How do you 'sell' quality?

How do you sell "quality"?

Phrases like: "The best quality at the best price" or "XX years of experience behind us" continue operating as commercial distinguishers for some brands.

However, all that customers today are expecting from a product or service are those arguments, and no longer represent a single sentence for sale. On these circumstances quality is not an extra, it’s something essential.

Globalization has made quality something common in various products. The difference between one laptop brand and another, for example, lies in areas such as technical support, design and an additional gadgets, because its processors are equal.

There are several methods to define positioning strategies, and are classified into 3 types:

1. Descriptive: in the case of Pilgrim 's Pride, a brand of poultry products, whose slogan was: "Fanatics about Freshness". When they have investigated their competitors, they realized that all brands of poultry spoke, in one way or another, about "freshness", so we had before us a descriptive differentiator, i.e.: Freshness is the less we are expecting as consumers.

2. Functional: functional distinguishers focus on rational and explicit aspects about the product. They can highlight successfully, but at the risk of being matched by competitors. In the world of Multivitamins, distinguishers are fully functional and are strengthened with an evil competition to highlight the number of vitamins and/or additional components they have such as Ginseng, Omega 3, etc.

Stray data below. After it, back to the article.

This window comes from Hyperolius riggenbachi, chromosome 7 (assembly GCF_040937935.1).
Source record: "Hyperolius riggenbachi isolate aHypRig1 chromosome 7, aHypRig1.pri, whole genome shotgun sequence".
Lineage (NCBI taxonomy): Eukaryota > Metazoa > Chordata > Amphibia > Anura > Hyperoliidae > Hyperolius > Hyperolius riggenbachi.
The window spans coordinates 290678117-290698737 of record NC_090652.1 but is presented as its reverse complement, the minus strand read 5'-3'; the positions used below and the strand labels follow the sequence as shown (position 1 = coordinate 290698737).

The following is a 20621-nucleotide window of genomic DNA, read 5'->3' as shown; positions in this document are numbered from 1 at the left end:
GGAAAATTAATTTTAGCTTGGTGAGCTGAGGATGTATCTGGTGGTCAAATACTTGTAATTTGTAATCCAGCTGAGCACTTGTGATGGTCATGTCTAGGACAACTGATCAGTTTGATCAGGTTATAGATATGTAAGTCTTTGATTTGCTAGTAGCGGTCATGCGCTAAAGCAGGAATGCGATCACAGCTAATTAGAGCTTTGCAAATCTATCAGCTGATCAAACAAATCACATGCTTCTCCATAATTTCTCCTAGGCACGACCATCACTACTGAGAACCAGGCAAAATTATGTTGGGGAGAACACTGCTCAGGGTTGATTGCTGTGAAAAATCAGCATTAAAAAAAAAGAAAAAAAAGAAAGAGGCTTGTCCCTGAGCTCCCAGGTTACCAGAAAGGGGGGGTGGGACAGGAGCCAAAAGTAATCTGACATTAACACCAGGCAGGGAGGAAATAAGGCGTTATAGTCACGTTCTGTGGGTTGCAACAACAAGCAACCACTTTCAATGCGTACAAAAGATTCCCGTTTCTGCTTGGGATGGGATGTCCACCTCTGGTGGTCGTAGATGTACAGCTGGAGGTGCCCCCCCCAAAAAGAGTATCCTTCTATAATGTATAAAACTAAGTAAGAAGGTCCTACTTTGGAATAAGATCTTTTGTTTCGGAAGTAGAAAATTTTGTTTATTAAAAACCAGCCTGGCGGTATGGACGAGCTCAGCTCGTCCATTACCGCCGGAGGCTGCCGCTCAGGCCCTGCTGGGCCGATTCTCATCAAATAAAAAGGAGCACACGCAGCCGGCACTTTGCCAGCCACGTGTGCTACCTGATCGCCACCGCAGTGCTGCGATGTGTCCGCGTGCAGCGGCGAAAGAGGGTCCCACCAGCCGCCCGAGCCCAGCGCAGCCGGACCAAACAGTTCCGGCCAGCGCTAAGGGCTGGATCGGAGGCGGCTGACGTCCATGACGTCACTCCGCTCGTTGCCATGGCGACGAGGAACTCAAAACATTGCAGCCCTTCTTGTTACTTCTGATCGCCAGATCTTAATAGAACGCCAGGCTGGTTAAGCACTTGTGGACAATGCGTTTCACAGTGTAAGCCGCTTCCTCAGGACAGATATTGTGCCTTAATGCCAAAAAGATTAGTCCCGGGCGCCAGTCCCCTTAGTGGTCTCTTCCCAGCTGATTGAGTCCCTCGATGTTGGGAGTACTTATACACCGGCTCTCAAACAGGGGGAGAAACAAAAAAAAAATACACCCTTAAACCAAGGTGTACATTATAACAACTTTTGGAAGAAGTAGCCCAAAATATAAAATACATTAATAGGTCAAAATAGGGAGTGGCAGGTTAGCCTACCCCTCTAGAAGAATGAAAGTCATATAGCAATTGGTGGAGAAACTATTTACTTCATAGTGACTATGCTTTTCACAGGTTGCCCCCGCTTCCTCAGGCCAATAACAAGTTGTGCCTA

The already extinct Mexicana de Aviación dared to make itself different from others as "the most modern aircraft fleet in Latin America", which is powerful heard, but involves a commitment to renew the fleet constantly to not stop being modern.

3. Emotional: this is the most effective way, because it is based on implicit meanings or aspects of the product, which are more difficult to match.
This is how “Soy totalmente Palacio” (“I’m totally ‘Palacio’) from Palacio de Hierro manages to express that is much more than a department store, it's a lifestyle; and GNP, with "Vivir es increíble” (“Life is amazing”), reach its goal by spreading an optimistic idea about building an amazing life, like everyone wants to.

Experience, goodwill and very good arguments will be limited against even more intelligent arguments from our competitors. Furthermore, if we continue with this speech we will lose any other recreational and persuasive resources, and find a truly competitive differentiation strategy.



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